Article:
Aboard a police boat on October 10, 1934, New York Mayor Fiorello LaGuardia hacks away at confiscated slot machines about to be destroyed and dumped into New York harbor. (Courtesy NYC Municipal Archives) # 
 
A view down an alley, as rows and rows of laundry hang from tenements ca. 1935-1941. Seen looking west from 70 Columbus Avenue or Amsterdam Avenue at 63nd Street. (Courtesy NYC Municipal Archives) # 
 
A crowded street market under New York City Rail Road tracks, looking south on Park Avenue from 123rd Street in June of 1932.(Courtesy NYC Municipal Archives) # 
 
A night view of Midtown Manhattan, looking south from Madison Avenue and the 50’s, ca. 1935-1941.(Courtesy NYC Municipal Archives) # 
 
Amid road construction, the Hudson Diner advertises “Tables for Ladies” on November 20, 1929, on Marginal Street, looking east from 125th Street. (Courtesy NYC Municipal Archives) # 
 
Ninth Avenue El trains with passengers on 2 levels of tracks, 66th Street El station in background, in October of 1933. Photo taken on Columbus Avenue, northwest of Lincoln Square & 65th Street. (Courtesy NYC Municipal Archives) # 
 
The S.S. Normandie, seen from a Staten Island ship steaming through upper bay on its way to a river pier built for it, ca. 1935-1941.(Courtesy NYC Municipal Archives) #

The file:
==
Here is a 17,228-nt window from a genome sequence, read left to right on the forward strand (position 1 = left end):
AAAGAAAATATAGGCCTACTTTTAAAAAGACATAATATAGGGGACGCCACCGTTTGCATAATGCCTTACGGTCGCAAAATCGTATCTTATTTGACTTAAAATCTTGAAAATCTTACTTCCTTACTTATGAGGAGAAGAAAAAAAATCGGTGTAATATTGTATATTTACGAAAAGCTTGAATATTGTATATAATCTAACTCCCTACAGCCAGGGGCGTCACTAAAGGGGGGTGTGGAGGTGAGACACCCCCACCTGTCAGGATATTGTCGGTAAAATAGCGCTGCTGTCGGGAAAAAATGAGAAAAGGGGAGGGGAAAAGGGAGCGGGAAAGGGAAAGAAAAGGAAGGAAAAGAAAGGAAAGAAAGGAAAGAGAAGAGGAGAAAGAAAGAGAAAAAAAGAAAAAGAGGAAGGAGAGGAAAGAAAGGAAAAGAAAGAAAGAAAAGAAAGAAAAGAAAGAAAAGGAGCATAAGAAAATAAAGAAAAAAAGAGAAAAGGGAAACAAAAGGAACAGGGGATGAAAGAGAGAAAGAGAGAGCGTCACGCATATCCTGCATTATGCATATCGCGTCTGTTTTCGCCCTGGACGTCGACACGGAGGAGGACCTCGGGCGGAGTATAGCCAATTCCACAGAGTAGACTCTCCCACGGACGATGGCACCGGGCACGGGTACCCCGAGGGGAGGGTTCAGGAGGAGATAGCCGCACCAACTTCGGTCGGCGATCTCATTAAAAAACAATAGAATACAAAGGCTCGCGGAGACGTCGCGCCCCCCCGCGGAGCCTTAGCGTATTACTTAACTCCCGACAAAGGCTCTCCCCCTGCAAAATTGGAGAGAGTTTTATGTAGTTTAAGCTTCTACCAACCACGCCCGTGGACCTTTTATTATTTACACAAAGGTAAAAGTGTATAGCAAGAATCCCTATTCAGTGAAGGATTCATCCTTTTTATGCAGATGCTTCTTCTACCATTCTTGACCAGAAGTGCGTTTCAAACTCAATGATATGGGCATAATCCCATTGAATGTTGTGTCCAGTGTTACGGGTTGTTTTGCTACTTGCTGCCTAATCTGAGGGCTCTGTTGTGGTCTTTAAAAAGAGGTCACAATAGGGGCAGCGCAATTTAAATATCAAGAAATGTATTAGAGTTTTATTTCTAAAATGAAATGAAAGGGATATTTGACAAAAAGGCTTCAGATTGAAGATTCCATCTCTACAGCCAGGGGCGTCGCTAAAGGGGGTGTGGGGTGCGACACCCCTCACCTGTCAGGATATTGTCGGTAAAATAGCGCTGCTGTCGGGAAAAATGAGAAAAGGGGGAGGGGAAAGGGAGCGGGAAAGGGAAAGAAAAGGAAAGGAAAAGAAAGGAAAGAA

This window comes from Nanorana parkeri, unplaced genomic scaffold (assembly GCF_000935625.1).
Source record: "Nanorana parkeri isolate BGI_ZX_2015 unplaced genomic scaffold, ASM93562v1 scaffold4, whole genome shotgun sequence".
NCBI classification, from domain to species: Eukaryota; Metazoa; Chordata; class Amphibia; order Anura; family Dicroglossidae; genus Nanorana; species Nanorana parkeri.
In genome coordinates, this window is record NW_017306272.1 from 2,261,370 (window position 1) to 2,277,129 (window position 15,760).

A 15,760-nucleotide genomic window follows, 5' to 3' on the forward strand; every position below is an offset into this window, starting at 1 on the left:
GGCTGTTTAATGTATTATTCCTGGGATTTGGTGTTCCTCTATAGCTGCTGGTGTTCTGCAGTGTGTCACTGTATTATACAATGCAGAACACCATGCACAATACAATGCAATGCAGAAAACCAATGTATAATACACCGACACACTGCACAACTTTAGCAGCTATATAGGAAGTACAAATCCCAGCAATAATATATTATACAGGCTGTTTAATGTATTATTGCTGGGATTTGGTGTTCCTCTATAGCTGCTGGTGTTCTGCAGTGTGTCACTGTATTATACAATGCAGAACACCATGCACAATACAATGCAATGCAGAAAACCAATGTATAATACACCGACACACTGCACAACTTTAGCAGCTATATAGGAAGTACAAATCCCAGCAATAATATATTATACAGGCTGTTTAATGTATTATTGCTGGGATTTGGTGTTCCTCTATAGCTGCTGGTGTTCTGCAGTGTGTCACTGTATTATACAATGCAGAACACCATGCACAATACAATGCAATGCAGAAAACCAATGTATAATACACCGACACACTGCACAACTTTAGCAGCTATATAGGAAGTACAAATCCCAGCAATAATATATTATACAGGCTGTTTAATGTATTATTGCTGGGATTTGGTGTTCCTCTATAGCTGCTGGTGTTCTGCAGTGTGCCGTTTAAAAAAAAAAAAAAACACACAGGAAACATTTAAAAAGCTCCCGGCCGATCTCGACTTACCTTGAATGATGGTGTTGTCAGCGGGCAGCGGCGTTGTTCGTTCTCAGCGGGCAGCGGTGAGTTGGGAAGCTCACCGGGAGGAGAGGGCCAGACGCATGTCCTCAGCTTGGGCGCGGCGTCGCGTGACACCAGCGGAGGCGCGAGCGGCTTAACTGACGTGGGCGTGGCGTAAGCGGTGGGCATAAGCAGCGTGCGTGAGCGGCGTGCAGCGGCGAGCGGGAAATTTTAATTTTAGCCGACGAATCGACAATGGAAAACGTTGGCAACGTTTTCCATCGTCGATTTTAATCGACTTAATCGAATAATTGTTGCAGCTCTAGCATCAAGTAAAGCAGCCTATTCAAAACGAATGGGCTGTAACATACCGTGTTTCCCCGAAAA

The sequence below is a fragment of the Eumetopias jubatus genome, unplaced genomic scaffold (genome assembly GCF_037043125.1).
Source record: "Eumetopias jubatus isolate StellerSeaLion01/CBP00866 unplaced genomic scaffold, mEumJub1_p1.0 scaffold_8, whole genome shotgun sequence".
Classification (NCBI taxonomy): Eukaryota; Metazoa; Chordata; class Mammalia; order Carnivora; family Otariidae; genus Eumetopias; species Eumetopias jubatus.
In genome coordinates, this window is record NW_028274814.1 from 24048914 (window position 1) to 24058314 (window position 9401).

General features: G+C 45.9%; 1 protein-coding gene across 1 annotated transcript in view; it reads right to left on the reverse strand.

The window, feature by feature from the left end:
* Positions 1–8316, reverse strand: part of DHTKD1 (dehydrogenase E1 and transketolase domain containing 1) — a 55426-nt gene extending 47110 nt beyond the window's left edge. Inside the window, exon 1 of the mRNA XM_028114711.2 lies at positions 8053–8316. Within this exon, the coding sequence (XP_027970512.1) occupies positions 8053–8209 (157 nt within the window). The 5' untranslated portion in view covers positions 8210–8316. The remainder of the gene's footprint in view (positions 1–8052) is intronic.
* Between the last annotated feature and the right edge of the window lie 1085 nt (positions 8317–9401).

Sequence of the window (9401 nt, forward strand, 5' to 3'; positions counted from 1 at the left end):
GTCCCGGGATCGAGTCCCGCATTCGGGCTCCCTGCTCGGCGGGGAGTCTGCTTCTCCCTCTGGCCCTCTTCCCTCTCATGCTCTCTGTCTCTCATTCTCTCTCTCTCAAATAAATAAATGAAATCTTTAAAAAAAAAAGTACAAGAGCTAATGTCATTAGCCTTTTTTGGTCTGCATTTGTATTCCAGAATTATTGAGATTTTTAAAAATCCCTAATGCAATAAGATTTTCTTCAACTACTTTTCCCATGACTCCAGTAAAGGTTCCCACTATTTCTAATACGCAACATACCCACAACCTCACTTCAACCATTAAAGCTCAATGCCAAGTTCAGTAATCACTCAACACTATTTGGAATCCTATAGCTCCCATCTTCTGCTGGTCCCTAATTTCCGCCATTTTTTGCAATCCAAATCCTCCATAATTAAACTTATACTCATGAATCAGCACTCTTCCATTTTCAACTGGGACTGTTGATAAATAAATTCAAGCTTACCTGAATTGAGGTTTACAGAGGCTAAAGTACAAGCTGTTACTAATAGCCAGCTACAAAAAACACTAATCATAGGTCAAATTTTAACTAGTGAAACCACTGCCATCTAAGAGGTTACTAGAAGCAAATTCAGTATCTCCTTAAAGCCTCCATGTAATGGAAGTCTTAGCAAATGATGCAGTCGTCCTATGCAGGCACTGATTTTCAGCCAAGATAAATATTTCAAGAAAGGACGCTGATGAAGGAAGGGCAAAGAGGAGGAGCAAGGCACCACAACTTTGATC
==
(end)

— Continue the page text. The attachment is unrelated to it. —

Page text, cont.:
A view of the city from the Brooklyn Tower of the Brooklyn Bridge, on April 24, 1933.(Eugene de Salignac/Courtesy NYC Municipal Archives) # 
 
A view of the city from the New York tower of George Washington Bridge, 168th Street & Hudson River, on December 22, 1936.(Jack Rosenzwieg/Courtesy NYC Municipal Archives) # 
 
Fire Boats fight a blaze at Grace Line Pier 57, West 15th St, near the National Biscuit Co. building.(Courtesy NYC Municipal Archives) # 
 
Members of the New York Fire Department attend to a fire victim. (Courtesy NYC Municipal Archives) # 
 
The “Well”, US Signal Corps Army Base Terminal, Port of Embarkation. Ration cases from crate cars are hoisted to warehouse bins for storage, ca. 1945-1946. (Courtesy NYC Municipal Archives) # 
 
Water from firefighters’ hoses freezes on the side of adjoining buildings. (Courtesy NYC Municipal Archives) # 
 
Interior view of the Interborough Rapid Transit Company (IRT) subway powerhouse, 58th to 59th Street, ca. 1904.(Courtesy NYC Municipal Archives) # 
 
42nd Street, looking west from 2nd Avenue. Chrysler Building at top right, “News Tavern” “Goblet Bar” at lower right, ca. 1935-1941.(Courtesy NYC Municipal Archives) # 
 
Brooklyn Bridge painters at work high above the city, on December 3, 1915. (Courtesy NYC Municipal Archives) # 
 
Aftermath of a collision on an elevated rail track. (Courtesy NYC Municipal Archives) # 
 
The Queensboro Bridge, leading to Manhattan, seen on May 1, 1912. (Eugene de Salignac/Courtesy NYC Municipal Archives) # 
 
A motorman operates a trolley cars near Williamsburg Bridge, on September 25, 1924. Signs advertise almonds, cold remedies, mustard, and stove polish. (Eugene de Salignac/Courtesy NYC Municipal Archives) # 
 

RELATED LINKS AND INFORMATION